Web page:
The first part of the online application is to choose the opportunity that you are most interested in. As a graduate or a student looking for an internship, you can apply for up to nine opportunities in a calendar year - but you are likely to be asked why you have chosen that role to apply for during the recruitment process.
The online application includes uploading your CV, where you need to ensure that you have good academic credentials, including an actual or expected 2:1 degree in your chosen subject. While the majority of interns and graduates come from a maths or other financial background, there is no specific requirement for your degree to be directly related to banking.
There is also space to upload a cover letter, and this is where the recruitment team wants to understand why you have chosen Morgan Stanley in general as well as the specific business area you have applied for - and is an opportunity to demonstrate your passion and ambition.
Depending on the business area, you might also be asked a few open-ended questions related to your competencies - with 150-200 words to respond.
It is always best to get applications in as early as possible - there are 1500 students recruited every year, but many more apply. Applications are reviewed as soon as they are received so get in early to ensure that you get proper consideration. Waiting until the deadline could mean that you miss out.
As part of the application, you are likely to receive a link to complete online aptitude tests which are used to assess your inherent abilities that relate to workplace achievement.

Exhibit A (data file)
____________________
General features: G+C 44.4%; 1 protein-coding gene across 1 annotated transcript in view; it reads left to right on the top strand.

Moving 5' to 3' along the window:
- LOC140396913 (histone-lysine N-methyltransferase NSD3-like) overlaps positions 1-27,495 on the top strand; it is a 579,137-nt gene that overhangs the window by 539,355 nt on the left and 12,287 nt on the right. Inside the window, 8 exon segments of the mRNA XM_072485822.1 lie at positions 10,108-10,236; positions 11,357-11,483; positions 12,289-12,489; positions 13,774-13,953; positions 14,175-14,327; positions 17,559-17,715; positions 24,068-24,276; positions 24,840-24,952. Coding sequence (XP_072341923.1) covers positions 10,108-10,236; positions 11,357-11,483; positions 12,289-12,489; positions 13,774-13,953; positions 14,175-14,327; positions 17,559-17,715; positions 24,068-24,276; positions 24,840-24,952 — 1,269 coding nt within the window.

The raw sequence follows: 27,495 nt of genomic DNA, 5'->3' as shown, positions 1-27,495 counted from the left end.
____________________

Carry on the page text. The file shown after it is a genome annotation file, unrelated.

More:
The Morgan Stanley numerical reasoning test assesses your ability to read, understand and assess data presented in graphs and tables, and then use that information to choose the right answer to a multiple-choice question.
Numerical reasoning assessments are not testing mathematical ability. The content of the questions are based on basic GCSE-level maths operations like multiplication, division, addition and subtractions, as well as fractions, decimals and ratios. The difficulty comes from the combination of the time pressure in the test, and the way the data and questions are provided.
Verbal reasoning assessments test a candidate on their ability to quickly read, understand, and analyse information presented in text. This information is then used to answer a multiple-choice question.
Verbal reasoning is often presented as a block of text on a specific subject, most often related to the job role that you are applying for. There is no previous knowledge needed or assumed, and it can actually be detrimental to your performance if you do not take the information presented as truth. Verbal reasoning is not complicated, but you do need to be able to quickly read and understand the information so that you have enough time to complete all the questions.
Logical reasoning is one of the more challenging parts of the assessment, as it might not be a skill that you have a lot of experience with. That being said, much like the other aptitude tests, the content of a logical reasoning test is not difficult, it is the format of the questions and the time pressure that makes it tough.